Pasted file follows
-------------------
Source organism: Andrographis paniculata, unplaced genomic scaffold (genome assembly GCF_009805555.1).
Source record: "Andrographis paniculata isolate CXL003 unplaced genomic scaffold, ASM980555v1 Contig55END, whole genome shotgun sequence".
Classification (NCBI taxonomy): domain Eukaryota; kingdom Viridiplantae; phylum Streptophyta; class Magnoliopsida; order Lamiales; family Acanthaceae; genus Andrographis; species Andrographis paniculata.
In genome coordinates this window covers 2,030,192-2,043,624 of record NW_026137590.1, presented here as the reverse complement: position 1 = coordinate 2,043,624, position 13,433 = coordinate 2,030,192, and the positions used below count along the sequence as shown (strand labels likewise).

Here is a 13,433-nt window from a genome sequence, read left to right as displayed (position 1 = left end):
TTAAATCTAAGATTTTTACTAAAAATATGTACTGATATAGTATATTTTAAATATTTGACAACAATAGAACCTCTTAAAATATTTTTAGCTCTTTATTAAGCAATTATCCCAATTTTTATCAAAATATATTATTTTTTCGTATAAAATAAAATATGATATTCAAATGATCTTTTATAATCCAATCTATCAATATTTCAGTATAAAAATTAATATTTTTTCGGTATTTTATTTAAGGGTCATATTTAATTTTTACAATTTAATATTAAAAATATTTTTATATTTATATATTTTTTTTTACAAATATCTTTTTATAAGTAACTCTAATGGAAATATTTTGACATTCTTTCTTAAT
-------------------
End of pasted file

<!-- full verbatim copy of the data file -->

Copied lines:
Source organism: Andrographis paniculata, unplaced genomic scaffold (genome assembly GCF_009805555.1).
Source record: "Andrographis paniculata isolate CXL003 unplaced genomic scaffold, ASM980555v1 Contig55END, whole genome shotgun sequence".
Classification (NCBI taxonomy): domain Eukaryota; kingdom Viridiplantae; phylum Streptophyta; class Magnoliopsida; order Lamiales; family Acanthaceae; genus Andrographis; species Andrographis paniculata.
In genome coordinates this window covers 2,030,192-2,043,624 of record NW_026137590.1, presented here as the reverse complement: position 1 = coordinate 2,043,624, position 13,433 = coordinate 2,030,192, and the positions used below count along the sequence as shown (strand labels likewise).

Here is a 13,433-nt window from a genome sequence, read left to right as displayed (position 1 = left end):
TTAAATCTAAGATTTTTACTAAAAATATGTACTGATATAGTATATTTTAAATATTTGACAACAATAGAACCTCTTAAAATATTTTTAGCTCTTTATTAAGCAATTATCCCAATTTTTATCAAAATATATTATTTTTTCGTATAAAATAAAATATGATATTCAAATGATCTTTTATAATCCAATCTATCAATATTTCAGTATAAAAATTAATATTTTTTCGGTATTTTATTTAAGGGTCATATTTAATTTTTACAATTTAATATTAAAAATATTTTTATATTTATATATTTTTTTTTACAAATATCTTTTTATAAGTAACTCTAATGGAAATATTTTGACATTCTTTCTTAAT